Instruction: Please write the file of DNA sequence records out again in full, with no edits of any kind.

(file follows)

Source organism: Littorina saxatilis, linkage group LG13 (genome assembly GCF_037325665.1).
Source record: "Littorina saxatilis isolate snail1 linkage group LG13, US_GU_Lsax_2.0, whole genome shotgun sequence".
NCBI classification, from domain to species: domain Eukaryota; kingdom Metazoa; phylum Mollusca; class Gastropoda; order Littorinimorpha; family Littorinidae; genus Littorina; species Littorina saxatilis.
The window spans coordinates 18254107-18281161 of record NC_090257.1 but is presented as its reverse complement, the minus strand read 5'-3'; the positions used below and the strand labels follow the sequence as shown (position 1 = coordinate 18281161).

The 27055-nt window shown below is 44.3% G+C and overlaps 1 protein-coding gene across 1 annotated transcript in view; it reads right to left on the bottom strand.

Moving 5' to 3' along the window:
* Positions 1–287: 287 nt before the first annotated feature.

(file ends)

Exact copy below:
Source organism: Littorina saxatilis, linkage group LG13 (genome assembly GCF_037325665.1).
Source record: "Littorina saxatilis isolate snail1 linkage group LG13, US_GU_Lsax_2.0, whole genome shotgun sequence".
NCBI classification, from domain to species: domain Eukaryota; kingdom Metazoa; phylum Mollusca; class Gastropoda; order Littorinimorpha; family Littorinidae; genus Littorina; species Littorina saxatilis.
The window spans coordinates 18254107-18281161 of record NC_090257.1 but is presented as its reverse complement, the minus strand read 5'-3'; the positions used below and the strand labels follow the sequence as shown (position 1 = coordinate 18281161).

The 27055-nt window shown below is 44.3% G+C and overlaps 1 protein-coding gene across 1 annotated transcript in view; it reads right to left on the bottom strand.

Moving 5' to 3' along the window:
* Positions 1–287: 287 nt before the first annotated feature.